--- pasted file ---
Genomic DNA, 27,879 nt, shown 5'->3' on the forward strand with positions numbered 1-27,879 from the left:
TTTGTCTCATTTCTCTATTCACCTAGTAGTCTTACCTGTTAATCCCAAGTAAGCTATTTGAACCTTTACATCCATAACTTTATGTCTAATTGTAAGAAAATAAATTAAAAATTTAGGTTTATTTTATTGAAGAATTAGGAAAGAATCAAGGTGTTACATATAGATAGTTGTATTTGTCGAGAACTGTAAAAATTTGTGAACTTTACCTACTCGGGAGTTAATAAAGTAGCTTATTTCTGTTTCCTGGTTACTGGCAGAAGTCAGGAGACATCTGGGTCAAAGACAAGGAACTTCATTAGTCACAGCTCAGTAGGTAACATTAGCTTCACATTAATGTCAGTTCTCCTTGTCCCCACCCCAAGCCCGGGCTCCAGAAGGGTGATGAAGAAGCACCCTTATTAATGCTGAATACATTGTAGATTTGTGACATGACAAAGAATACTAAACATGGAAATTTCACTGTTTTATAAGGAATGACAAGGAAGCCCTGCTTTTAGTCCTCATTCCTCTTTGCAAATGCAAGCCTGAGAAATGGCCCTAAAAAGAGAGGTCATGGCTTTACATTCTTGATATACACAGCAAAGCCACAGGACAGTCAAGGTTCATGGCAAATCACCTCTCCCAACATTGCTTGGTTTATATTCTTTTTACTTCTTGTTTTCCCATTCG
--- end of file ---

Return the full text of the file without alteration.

Genomic DNA, 27,879 nt, shown 5'->3' on the forward strand with positions numbered 1-27,879 from the left:
TTTGTCTCATTTCTCTATTCACCTAGTAGTCTTACCTGTTAATCCCAAGTAAGCTATTTGAACCTTTACATCCATAACTTTATGTCTAATTGTAAGAAAATAAATTAAAAATTTAGGTTTATTTTATTGAAGAATTAGGAAAGAATCAAGGTGTTACATATAGATAGTTGTATTTGTCGAGAACTGTAAAAATTTGTGAACTTTACCTACTCGGGAGTTAATAAAGTAGCTTATTTCTGTTTCCTGGTTACTGGCAGAAGTCAGGAGACATCTGGGTCAAAGACAAGGAACTTCATTAGTCACAGCTCAGTAGGTAACATTAGCTTCACATTAATGTCAGTTCTCCTTGTCCCCACCCCAAGCCCGGGCTCCAGAAGGGTGATGAAGAAGCACCCTTATTAATGCTGAATACATTGTAGATTTGTGACATGACAAAGAATACTAAACATGGAAATTTCACTGTTTTATAAGGAATGACAAGGAAGCCCTGCTTTTAGTCCTCATTCCTCTTTGCAAATGCAAGCCTGAGAAATGGCCCTAAAAAGAGAGGTCATGGCTTTACATTCTTGATATACACAGCAAAGCCACAGGACAGTCAAGGTTCATGGCAAATCACCTCTCCCAACATTGCTTGGTTTATATTCTTTTTACTTCTTGTTTTCCCATTCG